I've read this as part of the 2014 Vintage Mystery Challenge. I'm sure I have read a Miss Silver novel before, maybe even several (see these posts about forgotten books), but have not reviewed any on this blog, so a long time ago. Although the first in the Miss Silver series, this was far from Patricia Wentworth's first novel. There would eventually be over 30 titles in this series, which she kept publishing until 1961. However the second title in the series does not appear for another nine years.

It is probably inevitable that readers compare Miss Silver with Agatha Christie's Jane Marple, who made her first appearance in 1927. In contrast to Miss Marple, Miss Silver had had a previous career as a governess, and seems to be more experienced in the ways of the world, whereas Miss Marple is mainly experienced in village life. While Miss Silver appears to be attempting to be make a living as a private detective and sleuth, Miss Marple gets her cases from the things that happen around her.

Miss Silver does not appear to be as old as Miss Marple, but at the same time is rather more non-descript. Both are spinsters, and both seem rather small and harmless. Both do a lot of knitting. The author stresses how colourless and drab Miss Silver is. In fact the plot seems to bear that out for there are long passages between her appearances, and the reader could be forgiven for forgetting that she is "on the job" at all. But she has the knack of turning up when you least expect her, and she certainly is a shrewd observer. And in the long run it is Miss Silver who initiates the decisive action that brings everything to a satisfactory resolution and saves the day.

So how well has GREY MASK weathered? The plot is passable but I think perhaps the language of the novel is a bit dated. It seems set in a world of inheritances and a social structure that even by 1929 was rapidly disappearing. ( )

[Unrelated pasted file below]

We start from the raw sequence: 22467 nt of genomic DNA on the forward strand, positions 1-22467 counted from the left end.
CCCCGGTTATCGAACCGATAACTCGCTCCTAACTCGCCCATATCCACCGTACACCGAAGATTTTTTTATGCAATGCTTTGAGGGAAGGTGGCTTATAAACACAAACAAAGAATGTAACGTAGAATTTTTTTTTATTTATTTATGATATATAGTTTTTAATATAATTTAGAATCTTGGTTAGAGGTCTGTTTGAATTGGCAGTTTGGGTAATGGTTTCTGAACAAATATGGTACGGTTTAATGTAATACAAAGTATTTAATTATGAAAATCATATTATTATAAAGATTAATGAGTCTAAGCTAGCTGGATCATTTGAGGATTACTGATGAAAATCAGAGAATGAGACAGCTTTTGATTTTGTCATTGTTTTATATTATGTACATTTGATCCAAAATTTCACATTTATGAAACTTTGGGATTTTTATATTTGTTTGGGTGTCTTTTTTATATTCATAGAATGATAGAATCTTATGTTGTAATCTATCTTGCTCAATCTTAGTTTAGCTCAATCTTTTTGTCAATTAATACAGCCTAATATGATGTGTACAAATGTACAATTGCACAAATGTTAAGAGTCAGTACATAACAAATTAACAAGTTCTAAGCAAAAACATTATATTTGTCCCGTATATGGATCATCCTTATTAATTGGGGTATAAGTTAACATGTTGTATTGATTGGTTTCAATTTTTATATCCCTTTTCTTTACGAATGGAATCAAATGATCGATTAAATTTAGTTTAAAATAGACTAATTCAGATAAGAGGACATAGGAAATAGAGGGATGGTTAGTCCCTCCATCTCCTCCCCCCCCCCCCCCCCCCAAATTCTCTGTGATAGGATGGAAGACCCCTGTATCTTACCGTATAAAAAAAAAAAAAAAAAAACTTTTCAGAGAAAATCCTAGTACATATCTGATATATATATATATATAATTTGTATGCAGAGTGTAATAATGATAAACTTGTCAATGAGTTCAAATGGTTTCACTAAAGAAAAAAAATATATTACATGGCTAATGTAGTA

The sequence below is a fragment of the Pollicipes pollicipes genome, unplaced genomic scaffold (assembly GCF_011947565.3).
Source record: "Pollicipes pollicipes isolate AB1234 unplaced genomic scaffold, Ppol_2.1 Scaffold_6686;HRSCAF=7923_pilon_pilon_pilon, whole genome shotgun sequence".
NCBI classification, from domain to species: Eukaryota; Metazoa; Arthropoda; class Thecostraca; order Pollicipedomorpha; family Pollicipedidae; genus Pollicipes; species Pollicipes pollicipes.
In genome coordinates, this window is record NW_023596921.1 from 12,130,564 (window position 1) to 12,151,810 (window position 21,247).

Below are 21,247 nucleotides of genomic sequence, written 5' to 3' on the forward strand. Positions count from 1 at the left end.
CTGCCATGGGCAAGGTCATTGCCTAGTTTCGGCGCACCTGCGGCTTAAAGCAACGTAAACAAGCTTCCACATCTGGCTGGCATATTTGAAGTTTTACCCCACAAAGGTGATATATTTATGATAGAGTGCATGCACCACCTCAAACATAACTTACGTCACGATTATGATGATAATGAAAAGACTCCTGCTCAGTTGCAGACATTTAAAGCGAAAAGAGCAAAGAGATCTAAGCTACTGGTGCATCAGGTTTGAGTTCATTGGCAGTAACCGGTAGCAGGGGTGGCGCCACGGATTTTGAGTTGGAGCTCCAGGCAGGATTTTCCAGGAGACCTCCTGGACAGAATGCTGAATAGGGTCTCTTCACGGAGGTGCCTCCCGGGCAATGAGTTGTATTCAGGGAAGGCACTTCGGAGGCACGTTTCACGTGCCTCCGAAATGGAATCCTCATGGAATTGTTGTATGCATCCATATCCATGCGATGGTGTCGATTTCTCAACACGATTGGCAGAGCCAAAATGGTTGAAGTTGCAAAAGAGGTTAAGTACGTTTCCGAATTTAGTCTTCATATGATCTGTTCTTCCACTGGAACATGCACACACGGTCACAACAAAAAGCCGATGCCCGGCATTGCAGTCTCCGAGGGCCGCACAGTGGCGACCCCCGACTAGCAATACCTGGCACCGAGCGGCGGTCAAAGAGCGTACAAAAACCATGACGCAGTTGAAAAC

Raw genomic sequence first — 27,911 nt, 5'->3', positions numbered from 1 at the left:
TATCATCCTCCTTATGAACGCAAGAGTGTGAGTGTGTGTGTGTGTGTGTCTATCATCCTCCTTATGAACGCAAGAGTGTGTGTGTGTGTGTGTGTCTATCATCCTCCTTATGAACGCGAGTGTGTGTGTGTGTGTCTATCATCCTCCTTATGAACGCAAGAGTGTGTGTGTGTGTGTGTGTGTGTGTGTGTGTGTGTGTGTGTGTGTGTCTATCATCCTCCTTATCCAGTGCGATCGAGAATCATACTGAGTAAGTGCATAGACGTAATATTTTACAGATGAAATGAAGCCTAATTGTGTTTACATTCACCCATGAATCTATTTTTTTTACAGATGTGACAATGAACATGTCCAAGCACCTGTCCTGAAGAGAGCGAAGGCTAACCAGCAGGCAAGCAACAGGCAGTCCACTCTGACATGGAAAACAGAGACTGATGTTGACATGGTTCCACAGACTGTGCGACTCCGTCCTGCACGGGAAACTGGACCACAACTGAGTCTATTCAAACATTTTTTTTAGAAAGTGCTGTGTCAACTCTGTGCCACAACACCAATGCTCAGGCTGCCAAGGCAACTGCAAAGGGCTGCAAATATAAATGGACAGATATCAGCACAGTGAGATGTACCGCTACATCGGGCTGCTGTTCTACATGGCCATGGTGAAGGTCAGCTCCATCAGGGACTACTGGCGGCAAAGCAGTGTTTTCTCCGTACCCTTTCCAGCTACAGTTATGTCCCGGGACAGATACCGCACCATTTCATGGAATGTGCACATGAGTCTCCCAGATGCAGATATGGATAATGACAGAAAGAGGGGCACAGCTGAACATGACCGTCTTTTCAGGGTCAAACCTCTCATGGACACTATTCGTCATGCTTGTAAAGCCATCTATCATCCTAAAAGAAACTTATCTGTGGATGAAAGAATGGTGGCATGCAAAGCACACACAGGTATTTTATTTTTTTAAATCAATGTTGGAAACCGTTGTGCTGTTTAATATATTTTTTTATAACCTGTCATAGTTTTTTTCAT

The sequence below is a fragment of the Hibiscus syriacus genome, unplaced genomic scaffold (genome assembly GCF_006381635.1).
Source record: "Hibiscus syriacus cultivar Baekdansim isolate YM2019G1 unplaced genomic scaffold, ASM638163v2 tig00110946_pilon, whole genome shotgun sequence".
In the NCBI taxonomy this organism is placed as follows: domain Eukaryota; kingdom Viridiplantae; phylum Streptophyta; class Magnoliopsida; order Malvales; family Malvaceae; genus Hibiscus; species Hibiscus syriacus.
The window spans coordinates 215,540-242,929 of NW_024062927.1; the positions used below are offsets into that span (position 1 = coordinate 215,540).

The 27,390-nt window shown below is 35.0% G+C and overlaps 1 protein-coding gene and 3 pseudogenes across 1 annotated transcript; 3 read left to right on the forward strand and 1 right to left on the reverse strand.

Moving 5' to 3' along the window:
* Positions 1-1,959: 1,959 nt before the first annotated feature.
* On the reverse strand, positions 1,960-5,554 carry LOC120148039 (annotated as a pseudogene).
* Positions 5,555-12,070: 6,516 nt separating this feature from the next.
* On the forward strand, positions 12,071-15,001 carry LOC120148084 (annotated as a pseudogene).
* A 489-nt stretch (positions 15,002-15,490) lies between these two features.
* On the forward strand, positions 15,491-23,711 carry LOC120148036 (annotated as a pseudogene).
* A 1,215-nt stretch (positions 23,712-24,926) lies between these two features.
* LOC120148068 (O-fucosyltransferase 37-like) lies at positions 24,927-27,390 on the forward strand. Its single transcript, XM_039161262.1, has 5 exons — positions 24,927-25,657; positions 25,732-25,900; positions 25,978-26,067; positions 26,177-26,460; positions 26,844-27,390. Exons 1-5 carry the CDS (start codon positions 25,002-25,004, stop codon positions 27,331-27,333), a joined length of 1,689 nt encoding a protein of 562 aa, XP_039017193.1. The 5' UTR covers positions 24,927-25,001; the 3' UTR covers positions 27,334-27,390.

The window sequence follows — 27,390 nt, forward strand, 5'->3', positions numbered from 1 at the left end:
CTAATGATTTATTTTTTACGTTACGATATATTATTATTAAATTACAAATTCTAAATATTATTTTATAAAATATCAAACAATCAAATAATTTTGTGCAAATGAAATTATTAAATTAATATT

smik | Jun 22, 2014 |
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» Add other authors (1 possible)

Author nameRoleType of authorWork?Status
Patricia Wentworthprimary authorall editionscalculated
Bliek, Rosemarie deTranslatorsecondary authorsome editionsconfirmed
Chaulin, Marie-LouiseTranslatorsecondary authorsome editionsconfirmed
Cox, PaulCover artistsecondary authorsome editionsconfirmed
Vincent, SophieTranslatorsecondary authorsome editionsconfirmed
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Mr Packer dangled the heavy bunch of keys for a moment before laying it on the table.
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Book description
Four years ago Charles Moray had been jilted at the altar by Margaret Langton. Four years later he returns to London to find his ex-fiancee mixed up in a vicious plot involving kidnap and worse.
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Furious at being jilted by Margaret Langton, Charles Moray left England behind him. Four years later, he returns only to discover that a criminal gang has been using his house to plan a vicious crime. The target is the beautiful Margot Standing, who stands to inherit a considerable fortune. But the gang has other plans for her. Charles is appalled to discover that Margaret Langton is one of the conspirators. The indomitable Miss Silver is called in to investigate how and why Margaret's life has taken such a drastic turn.… (more)